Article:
The aim of the present study was to investigate whether the validity effect produced by gaze cues should be ascribed solely to reflexive, bottom-up mechanisms or to volitional, top-down mechanisms. We find, in a central cueing paradigm, that masked eye gaze cues can indeed produce a validity effect; however, the efficacy of these masked gaze cues is sharply constrained by experimental context. Specifically, masked gaze cues only produced a validity effect when they appeared in the context of unmasked (clearly visible) and predictive gaze cues. In contrast, unmasked gaze cues produced reliable validity effects independent of experimental context, including Experiment 4 wherein 80% of the cues were invalid (i.e. counter-predictive). Collectively, these results suggest that the effective processing of masked gaze cues requires volitional control, whereas the processing of unmasked gaze cues benefits from both reflexive and top-down mechanisms.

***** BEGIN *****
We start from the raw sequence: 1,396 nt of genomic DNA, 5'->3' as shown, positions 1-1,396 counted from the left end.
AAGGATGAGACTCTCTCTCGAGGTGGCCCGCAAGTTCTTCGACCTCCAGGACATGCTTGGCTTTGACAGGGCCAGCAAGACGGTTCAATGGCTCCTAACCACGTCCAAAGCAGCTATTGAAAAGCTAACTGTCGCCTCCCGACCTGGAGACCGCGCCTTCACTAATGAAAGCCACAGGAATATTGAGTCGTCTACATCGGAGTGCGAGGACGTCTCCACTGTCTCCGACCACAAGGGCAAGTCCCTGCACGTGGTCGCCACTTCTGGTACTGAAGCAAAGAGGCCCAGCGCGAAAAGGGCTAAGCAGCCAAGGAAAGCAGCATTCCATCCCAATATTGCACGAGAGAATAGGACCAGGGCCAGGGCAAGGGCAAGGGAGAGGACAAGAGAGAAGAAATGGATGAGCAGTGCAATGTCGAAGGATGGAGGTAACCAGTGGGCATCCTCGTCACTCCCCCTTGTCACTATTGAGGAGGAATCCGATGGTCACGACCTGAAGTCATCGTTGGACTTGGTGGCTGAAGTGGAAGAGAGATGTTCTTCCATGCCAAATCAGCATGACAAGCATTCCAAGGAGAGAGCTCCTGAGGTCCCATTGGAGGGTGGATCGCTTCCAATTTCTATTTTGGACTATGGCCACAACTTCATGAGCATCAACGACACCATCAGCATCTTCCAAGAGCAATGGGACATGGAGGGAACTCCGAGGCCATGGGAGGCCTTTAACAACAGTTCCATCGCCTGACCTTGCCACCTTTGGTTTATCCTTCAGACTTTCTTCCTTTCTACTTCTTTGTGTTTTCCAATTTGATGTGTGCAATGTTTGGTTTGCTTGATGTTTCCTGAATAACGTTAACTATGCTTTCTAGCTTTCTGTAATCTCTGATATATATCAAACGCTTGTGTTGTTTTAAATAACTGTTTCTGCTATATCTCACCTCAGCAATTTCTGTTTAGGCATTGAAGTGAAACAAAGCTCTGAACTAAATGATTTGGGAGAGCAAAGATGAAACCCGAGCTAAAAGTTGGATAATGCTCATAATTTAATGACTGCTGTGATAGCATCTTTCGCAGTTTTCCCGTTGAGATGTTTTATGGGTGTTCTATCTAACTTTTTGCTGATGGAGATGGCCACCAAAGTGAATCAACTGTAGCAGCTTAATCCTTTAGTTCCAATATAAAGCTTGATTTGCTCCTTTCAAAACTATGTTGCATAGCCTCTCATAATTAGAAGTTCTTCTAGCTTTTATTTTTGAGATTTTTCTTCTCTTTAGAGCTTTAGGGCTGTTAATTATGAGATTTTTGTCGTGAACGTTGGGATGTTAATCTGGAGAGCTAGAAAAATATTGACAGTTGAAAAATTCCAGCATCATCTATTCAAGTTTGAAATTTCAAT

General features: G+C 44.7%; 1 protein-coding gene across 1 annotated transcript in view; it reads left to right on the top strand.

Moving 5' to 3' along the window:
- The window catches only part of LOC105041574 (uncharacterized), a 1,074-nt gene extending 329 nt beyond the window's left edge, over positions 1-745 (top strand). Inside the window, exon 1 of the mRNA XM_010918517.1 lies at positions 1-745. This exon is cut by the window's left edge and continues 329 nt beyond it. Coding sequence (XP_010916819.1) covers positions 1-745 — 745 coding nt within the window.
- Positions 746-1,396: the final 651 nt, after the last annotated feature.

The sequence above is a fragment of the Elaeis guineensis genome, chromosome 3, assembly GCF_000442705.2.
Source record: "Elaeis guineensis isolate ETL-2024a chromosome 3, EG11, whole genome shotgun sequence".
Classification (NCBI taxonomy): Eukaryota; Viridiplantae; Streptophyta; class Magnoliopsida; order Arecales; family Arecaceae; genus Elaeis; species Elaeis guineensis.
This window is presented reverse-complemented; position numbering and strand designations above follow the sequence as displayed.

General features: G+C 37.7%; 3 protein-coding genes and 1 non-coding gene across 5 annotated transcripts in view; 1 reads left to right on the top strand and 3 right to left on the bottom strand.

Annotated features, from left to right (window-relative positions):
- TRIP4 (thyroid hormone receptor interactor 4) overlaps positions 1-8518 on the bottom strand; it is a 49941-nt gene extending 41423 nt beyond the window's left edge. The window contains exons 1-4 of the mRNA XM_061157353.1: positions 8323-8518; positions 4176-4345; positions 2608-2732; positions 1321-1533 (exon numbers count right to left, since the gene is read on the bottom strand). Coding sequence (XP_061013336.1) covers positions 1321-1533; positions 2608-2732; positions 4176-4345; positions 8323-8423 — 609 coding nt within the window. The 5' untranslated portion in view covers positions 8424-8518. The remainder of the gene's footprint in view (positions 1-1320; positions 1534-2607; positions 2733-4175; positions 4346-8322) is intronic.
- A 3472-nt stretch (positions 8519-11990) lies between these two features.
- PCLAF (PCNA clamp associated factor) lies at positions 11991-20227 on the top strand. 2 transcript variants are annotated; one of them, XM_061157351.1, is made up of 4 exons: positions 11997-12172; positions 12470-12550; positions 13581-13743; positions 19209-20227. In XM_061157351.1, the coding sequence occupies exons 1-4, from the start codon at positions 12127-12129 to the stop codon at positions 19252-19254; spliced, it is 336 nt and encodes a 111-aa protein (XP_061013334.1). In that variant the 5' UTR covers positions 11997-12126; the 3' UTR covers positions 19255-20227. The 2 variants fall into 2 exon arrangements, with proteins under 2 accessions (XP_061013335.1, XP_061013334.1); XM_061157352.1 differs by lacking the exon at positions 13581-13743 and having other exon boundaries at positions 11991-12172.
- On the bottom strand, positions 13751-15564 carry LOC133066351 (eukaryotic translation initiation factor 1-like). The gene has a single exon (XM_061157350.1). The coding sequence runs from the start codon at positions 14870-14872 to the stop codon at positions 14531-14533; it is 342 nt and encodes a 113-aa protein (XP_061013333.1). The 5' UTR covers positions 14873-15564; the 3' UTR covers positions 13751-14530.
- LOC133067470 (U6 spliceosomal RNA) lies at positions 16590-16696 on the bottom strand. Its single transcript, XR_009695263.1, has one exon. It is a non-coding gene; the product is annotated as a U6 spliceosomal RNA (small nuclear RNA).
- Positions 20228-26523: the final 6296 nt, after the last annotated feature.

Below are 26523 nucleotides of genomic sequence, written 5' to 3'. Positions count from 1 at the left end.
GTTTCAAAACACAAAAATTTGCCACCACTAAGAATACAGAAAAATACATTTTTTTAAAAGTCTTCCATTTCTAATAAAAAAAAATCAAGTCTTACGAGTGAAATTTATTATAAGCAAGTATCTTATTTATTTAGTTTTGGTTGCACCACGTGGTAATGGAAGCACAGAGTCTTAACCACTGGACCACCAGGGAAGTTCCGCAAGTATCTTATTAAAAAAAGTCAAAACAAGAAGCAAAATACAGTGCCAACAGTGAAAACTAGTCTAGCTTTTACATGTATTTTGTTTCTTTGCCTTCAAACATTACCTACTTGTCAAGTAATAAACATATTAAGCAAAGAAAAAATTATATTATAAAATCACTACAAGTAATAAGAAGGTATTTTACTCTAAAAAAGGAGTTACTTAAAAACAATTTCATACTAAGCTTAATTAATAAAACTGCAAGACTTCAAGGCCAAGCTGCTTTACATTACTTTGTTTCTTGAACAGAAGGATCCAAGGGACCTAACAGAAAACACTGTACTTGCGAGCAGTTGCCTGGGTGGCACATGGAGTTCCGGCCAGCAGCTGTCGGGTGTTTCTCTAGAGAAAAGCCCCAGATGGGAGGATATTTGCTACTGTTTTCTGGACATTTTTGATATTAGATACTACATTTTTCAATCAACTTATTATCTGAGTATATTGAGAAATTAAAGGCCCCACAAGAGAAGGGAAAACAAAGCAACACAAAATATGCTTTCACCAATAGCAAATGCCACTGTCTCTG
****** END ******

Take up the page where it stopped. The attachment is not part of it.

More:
|Number of pages||1|
|Journal||Clinical EEG and neuroscience|
|Publication status||Published - 2012|
|Event||Australasian Cognitive Neurosciences Conference (21st : 2011) - Sydney|
Duration: 9 Dec 2011 → 12 Dec 2011